Harvard Law School Makes Online Zero-L Course Free for All U.S. Law Schools Due to Coronavirus


For Kennedy School Fellows, Epstein-Linked Donors Present a Moral Dilemma


Tenants Grapple with High Rents and Local Turnover at Asana-Owned Properties


In April, Theft Surged as Cambridge Residents Stayed at Home


The History of Harvard's Commencement, Explained

On With the Steamroller



(Ed. Note--Below are some comments by a Yale undergraduate columnist on some of the current discussion on the House Plan at New Haven.)

Right now the House Plan seems to be getting everybody a lot of fun. The day that the News doesn't run a Communication about it is a rainy day indeed, and it is hard to find a time at the Elizabethan Club when somebody isn't saying just what he thinks on the matter.

I must say people are a little slow if they are just discovering that the House Plan is really a definite matter after all. Last Spring the News gave out a great deal of information about the Plan as it was then being formulated, but nobody except the News and the Inquisitor had anything to say, except that maybe the Administration knew what it was about. Naturally, the News supported the Plan, because it always tries to ferret out and represent "undergraduate opinion."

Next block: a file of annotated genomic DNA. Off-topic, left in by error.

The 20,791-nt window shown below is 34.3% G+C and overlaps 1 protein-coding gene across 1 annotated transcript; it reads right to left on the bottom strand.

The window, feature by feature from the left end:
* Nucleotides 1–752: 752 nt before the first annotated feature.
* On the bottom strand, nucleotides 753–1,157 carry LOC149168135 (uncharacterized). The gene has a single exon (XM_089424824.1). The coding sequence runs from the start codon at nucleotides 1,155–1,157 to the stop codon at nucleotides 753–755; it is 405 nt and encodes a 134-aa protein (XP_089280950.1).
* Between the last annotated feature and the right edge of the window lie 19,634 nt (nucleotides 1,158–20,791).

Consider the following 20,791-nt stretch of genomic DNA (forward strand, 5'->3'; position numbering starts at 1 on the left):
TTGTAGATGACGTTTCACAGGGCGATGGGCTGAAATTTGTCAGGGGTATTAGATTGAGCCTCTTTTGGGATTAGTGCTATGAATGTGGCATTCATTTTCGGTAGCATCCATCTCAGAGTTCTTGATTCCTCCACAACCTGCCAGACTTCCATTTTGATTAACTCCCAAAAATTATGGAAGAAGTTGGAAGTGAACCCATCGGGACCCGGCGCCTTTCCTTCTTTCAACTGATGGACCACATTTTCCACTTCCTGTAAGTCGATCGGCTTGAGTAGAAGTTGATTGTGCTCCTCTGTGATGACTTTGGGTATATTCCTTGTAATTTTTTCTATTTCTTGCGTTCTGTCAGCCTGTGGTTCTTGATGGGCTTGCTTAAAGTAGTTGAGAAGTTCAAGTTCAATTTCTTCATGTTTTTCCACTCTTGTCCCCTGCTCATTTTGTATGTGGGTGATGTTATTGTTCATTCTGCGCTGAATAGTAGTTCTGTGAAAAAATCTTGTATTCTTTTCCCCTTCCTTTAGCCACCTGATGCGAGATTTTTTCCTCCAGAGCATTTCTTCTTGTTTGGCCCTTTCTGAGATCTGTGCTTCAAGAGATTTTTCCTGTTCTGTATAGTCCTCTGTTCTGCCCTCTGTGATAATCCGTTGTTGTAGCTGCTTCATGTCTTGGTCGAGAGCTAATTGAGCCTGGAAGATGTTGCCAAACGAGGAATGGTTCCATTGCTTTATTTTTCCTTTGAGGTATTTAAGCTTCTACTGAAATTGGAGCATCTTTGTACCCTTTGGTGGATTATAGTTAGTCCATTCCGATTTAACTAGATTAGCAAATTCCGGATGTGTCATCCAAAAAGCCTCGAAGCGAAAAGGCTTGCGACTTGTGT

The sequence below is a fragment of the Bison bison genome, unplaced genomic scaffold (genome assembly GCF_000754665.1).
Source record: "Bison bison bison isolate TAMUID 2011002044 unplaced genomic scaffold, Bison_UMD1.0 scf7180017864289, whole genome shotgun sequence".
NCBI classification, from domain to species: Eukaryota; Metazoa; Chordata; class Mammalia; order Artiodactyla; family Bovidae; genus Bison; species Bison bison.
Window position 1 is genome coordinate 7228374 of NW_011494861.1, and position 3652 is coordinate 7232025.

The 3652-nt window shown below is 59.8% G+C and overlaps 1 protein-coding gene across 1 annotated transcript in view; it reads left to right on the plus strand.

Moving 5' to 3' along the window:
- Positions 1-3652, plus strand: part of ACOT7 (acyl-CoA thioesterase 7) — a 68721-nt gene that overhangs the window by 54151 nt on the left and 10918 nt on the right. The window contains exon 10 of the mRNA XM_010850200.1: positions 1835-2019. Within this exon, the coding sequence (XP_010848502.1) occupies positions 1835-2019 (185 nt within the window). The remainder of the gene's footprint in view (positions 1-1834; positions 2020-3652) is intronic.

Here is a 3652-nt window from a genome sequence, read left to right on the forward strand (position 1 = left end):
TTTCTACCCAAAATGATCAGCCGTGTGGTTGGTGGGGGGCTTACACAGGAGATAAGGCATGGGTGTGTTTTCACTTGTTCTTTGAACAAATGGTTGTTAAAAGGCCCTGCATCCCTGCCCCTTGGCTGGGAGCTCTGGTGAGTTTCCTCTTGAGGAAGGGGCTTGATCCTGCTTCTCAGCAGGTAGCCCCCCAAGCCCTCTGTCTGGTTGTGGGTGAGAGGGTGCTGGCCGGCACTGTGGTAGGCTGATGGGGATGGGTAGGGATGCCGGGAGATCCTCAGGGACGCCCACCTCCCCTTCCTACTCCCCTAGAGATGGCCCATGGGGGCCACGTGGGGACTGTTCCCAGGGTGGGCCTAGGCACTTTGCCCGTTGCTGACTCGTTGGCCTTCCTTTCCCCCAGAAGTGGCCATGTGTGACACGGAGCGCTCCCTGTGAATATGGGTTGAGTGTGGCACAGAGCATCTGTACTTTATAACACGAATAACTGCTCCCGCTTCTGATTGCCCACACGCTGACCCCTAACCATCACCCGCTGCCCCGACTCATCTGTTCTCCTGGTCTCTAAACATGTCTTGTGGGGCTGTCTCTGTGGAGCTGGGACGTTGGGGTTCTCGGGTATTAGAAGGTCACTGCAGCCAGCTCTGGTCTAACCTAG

Then, this Fall someone found out that the House Plan was to be tried out at Yale as well as Harvard, and the shooting began. As these things always go, people wrote letters to the News jumping on that paper for everything it had done, just as if, when you "let George do it", George had to do it the way you wanted. Nobody cared enough about the matter last Spring to object but now that class unity is to be broken up, things are humming. I should think the News would lose patience and start calling names back at some of its correspondents.

The unfortunate part of the whole situation is that now the House Plan is going to be tried out, and nothing that anybody says this year will stop things. Last Friday the inquisitor did his best to point this out and put people at case, or at least to prevent a lot of wasted effort, but to no avail, evidently. They are still harping on the House Plan and the failure of the News to represent undergraduate opinion when there wasn't any to represent. Well, it doesn't hurt anybody and it may do some good in waking the place up and making it a little more interesting. I always said we needed more fights around here anyway.

My suggestion is that someone blackmail Prof. Seymour and send him a black-hand note to the effect that he leave the blueprints of the House Plan under a certain elm at midnight or something will happen. Once the blueprints were out of the way, the undergraduates could do almost anything. --Yale News:

Want to keep up with breaking news? Subscribe to our email newsletter.